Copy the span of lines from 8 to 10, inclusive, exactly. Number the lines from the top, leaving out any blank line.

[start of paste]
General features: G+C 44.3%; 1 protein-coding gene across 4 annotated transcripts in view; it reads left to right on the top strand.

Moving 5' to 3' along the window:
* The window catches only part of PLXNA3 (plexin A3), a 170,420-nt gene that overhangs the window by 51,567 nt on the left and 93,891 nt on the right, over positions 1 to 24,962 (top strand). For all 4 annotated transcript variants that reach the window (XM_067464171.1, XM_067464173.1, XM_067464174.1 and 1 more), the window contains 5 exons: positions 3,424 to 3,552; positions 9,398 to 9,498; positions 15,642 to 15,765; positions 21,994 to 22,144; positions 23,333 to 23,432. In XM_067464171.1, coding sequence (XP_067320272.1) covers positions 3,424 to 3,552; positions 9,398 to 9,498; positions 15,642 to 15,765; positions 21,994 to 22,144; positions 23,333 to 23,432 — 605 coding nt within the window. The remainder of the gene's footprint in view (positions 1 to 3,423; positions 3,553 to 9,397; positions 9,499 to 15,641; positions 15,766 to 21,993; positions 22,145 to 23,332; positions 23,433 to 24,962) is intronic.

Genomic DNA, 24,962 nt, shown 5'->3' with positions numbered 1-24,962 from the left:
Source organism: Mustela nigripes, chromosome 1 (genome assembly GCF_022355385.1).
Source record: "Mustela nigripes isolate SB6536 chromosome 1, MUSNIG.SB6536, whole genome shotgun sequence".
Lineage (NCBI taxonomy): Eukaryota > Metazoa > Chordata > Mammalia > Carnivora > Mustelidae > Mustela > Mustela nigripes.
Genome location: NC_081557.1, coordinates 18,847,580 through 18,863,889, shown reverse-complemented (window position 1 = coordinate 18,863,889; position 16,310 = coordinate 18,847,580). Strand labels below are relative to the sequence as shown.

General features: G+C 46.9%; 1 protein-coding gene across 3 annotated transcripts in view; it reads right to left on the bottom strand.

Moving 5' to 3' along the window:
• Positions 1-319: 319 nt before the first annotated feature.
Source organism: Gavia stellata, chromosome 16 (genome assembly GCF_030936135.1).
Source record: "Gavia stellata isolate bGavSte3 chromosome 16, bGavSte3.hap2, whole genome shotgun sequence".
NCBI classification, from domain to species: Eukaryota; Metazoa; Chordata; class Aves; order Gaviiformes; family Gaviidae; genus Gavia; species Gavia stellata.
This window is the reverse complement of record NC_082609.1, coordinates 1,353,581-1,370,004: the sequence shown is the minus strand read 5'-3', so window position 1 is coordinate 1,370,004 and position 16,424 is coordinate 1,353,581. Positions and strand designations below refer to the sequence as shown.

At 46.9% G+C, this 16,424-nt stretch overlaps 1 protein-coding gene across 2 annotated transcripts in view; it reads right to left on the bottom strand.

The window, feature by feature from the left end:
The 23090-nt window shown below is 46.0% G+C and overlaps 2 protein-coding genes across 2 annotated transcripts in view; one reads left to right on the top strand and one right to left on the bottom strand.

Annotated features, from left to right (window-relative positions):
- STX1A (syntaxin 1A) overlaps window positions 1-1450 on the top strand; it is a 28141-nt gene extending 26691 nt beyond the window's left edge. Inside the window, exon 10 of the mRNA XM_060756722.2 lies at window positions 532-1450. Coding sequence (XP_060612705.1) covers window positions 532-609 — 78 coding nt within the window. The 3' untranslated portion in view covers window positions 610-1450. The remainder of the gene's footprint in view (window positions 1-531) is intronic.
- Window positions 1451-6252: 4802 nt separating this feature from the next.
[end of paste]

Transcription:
Genome location: NC_081557.1, coordinates 18,847,580 through 18,863,889, shown reverse-complemented (window position 1 = coordinate 18,863,889; position 16,310 = coordinate 18,847,580). Strand labels below are relative to the sequence as shown.

General features: G+C 46.9%; 1 protein-coding gene across 3 annotated transcripts in view; it reads right to left on the bottom strand.

Moving 5' to 3' along the window: